Phew! That’s a Relief
Proposed laws that will limit the tax liabilities of non-doms are a welcome development. More, please, says Caroline Garnham
HM TREASURY HAS proposed a welcome new relief for UK residents who are non-UK-domiciled. It is proposed that remittance of income and gains made abroad are to be tax-free if invested and kept in companies operating in the UK (subject to certain criteria and avoidance provisions). There is no upper or lower limit imposed on the remittance and it is not limited to investment in UK companies. It includes investment in non-UK companies that have a permanent establishment in the UK but carry out trade outside the UK. Listed companies and those quoted on exchange-regulated markets could also be included, pending the outcome of the consultation. Property holding companies are excluded, but property development companies are included.
Where I suggest the reliefs do not go far enough is that currently any income or gains made on this investment if arising in the UK are chargeable to UK taxation, whereas if they were made abroad they would not be chargeable to tax. I would like to suggest that, provided and to the extent that any income or gains arising on the investment in the UK are re-invested in such companies, they should not be chargeable to either income tax or capital gains tax. If, however, there is not the political appetite to extend this relief to all income and gains arising from these investments, it could at least be extended to investments into small and medium enterprises for which funding remains hard to find.
The consultation period for feedback ended on 9 September. The opinions of many learned bodies such as the Chartered Institute of Taxation and the Society of Trust and Estate Practitioners were put forward. However, the voice of the taxpayer was not heard. Although the deadline has passed, HMRC has expressed great interest in hearing feedback from you.
UK ‘residence’ is largely determined by how much time you spend in the UK. As my column in the last edition of Spear’s explained, in future this will be determined by a statutory test, which is affected by whether you are arriving or leaving.
‘Domicile’, however, is determined not by time spent in the UK, but whether the UK is your ‘home’ country. In essence your home country is your father’s home country at the time of your birth. Until the age of sixteen your ‘home’ country tracks your father’s. Thereafter you can adopt another home country depending on numerous factors.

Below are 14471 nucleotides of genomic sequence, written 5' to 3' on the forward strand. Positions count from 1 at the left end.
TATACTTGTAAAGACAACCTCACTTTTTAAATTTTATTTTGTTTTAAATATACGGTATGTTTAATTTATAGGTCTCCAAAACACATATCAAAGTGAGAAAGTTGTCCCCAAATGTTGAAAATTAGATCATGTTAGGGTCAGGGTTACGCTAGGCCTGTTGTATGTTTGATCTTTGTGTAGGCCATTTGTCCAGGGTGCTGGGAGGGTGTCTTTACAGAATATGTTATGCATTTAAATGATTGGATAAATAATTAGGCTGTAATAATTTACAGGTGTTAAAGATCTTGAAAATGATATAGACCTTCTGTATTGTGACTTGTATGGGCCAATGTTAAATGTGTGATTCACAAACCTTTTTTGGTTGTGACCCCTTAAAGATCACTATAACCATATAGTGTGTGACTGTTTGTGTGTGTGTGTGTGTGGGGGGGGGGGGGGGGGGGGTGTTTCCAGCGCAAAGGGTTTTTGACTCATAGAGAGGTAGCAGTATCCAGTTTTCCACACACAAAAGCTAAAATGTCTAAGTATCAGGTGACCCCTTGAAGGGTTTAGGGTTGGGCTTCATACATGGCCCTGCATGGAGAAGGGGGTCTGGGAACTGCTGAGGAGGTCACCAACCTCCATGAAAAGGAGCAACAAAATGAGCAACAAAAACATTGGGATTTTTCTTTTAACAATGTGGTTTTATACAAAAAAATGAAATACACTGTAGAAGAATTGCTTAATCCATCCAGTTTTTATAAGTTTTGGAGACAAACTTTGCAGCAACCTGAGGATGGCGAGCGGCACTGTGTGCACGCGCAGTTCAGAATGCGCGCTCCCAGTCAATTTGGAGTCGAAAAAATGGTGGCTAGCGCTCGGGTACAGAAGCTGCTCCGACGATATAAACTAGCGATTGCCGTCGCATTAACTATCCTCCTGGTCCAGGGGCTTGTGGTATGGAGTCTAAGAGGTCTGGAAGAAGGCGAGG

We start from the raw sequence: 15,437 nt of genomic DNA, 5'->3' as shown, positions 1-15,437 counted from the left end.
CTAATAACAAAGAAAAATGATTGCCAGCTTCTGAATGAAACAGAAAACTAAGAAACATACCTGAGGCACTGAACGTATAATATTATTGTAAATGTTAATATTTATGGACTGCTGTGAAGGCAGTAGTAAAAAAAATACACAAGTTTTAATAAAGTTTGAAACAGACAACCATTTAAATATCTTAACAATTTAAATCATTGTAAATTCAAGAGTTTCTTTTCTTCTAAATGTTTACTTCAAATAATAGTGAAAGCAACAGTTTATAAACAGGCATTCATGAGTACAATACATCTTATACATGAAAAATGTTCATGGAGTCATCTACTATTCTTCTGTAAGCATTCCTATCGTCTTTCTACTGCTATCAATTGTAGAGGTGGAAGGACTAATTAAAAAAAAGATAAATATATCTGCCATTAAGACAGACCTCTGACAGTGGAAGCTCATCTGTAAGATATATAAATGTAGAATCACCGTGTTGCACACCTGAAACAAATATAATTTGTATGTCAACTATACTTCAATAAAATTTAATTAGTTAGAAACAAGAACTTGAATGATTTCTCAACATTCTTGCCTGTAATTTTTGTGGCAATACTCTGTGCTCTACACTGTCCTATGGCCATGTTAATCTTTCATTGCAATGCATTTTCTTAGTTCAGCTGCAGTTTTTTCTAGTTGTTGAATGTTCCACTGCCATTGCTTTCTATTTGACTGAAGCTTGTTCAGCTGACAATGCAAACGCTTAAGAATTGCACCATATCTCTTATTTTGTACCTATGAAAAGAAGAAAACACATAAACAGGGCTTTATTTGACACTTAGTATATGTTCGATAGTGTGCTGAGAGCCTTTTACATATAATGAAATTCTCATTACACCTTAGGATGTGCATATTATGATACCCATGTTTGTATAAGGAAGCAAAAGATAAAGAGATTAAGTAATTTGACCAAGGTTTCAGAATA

For example, if you were born in Brazil and your father at the time of your birth was working in Brazil but returned to his home country of Portugal when you were two, you are likely to have a domicile of origin in Portugal. If, then, your mother, who’s English, took you to live in England at the age of twelve and since then you have never returned to Portugal and have not lived elsewhere, and if all your friends, family and clubs are in the UK, you may well have acquired a domicile of choice at the age of sixteen in the UK.
To be eligible for this relief you have to elect for it, and if you have been resident in the UK for seven of the preceding nine tax years you need to pay an annual fee of £30,000. It is now proposed that this will rise to £50,000 if you have been resident in the UK for twelve of the preceding fourteen tax years. Of course, for someone who has £2 million invested abroad the advantage of this relief is going to be significantly less than for someone with £100 million invested abroad.
You may think that the taxation of UK residents who are non-domiciled is an odd relief. It operates to attract the wealthy foreigner to the UK, but not his wealth! Surely the UK should welcome not only wealthy foreigners but their wealth as well?
In Switzerland, not only is the wealthy foreigner incentivised to live in Switzerland if eligible for the forfait arrangement, but his wealth is welcome too. However, the relief for non-UK domiciliaries was not planned — it happened by default. All UK residents were once taxed on their foreign income and gains on the remittance basis. This was changed to the arising basis for foreign income and gains, but only for UK domiciliaries. Taxation for non-UK domiciliaries was never thought through as an incentive to attract them to the UK, and it has only been used as such as people and money have became more mobile.
The new proposals are the first of what I hope will be many steps to attract not only the wealthy to the UK but also their wealth. What do you think?
Illustration by Jeremy Leasor